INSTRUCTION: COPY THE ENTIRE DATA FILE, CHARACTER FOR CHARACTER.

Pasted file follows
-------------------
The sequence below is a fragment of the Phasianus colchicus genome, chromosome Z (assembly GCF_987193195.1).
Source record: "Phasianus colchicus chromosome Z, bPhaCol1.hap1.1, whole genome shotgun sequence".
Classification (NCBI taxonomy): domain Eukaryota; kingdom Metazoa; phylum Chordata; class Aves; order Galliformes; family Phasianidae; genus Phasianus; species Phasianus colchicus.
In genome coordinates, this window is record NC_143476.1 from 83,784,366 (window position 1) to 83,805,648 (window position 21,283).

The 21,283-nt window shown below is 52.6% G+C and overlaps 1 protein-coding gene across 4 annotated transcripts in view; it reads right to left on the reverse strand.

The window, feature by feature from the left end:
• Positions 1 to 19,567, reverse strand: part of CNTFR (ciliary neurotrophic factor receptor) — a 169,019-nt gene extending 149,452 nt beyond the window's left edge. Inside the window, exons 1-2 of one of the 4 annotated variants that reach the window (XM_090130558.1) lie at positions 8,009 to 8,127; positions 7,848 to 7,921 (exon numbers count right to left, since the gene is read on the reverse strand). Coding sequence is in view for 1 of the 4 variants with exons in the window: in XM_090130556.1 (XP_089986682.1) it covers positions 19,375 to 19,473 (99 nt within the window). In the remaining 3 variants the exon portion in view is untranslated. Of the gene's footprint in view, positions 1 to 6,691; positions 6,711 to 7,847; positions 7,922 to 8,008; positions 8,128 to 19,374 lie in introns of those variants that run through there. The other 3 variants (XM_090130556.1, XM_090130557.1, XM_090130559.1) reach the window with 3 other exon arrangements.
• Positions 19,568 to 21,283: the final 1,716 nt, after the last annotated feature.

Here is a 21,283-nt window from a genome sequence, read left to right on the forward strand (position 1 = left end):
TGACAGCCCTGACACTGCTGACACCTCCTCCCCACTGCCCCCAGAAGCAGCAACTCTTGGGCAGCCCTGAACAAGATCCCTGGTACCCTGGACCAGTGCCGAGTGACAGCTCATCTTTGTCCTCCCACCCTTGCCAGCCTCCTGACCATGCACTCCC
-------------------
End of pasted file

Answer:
The sequence below is a fragment of the Phasianus colchicus genome, chromosome Z (assembly GCF_987193195.1).
Source record: "Phasianus colchicus chromosome Z, bPhaCol1.hap1.1, whole genome shotgun sequence".
Classification (NCBI taxonomy): domain Eukaryota; kingdom Metazoa; phylum Chordata; class Aves; order Galliformes; family Phasianidae; genus Phasianus; species Phasianus colchicus.
In genome coordinates, this window is record NC_143476.1 from 83,784,366 (window position 1) to 83,805,648 (window position 21,283).

The 21,283-nt window shown below is 52.6% G+C and overlaps 1 protein-coding gene across 4 annotated transcripts in view; it reads right to left on the reverse strand.

The window, feature by feature from the left end:
• Positions 1 to 19,567, reverse strand: part of CNTFR (ciliary neurotrophic factor receptor) — a 169,019-nt gene extending 149,452 nt beyond the window's left edge. Inside the window, exons 1-2 of one of the 4 annotated variants that reach the window (XM_090130558.1) lie at positions 8,009 to 8,127; positions 7,848 to 7,921 (exon numbers count right to left, since the gene is read on the reverse strand). Coding sequence is in view for 1 of the 4 variants with exons in the window: in XM_090130556.1 (XP_089986682.1) it covers positions 19,375 to 19,473 (99 nt within the window). In the remaining 3 variants the exon portion in view is untranslated. Of the gene's footprint in view, positions 1 to 6,691; positions 6,711 to 7,847; positions 7,922 to 8,008; positions 8,128 to 19,374 lie in introns of those variants that run through there. The other 3 variants (XM_090130556.1, XM_090130557.1, XM_090130559.1) reach the window with 3 other exon arrangements.
• Positions 19,568 to 21,283: the final 1,716 nt, after the last annotated feature.

Here is a 21,283-nt window from a genome sequence, read left to right on the forward strand (position 1 = left end):
TGACAGCCCTGACACTGCTGACACCTCCTCCCCACTGCCCCCAGAAGCAGCAACTCTTGGGCAGCCCTGAACAAGATCCCTGGTACCCTGGACCAGTGCCGAGTGACAGCTCATCTTTGTCCTCCCACCCTTGCCAGCCTCCTGACCATGCACTCCC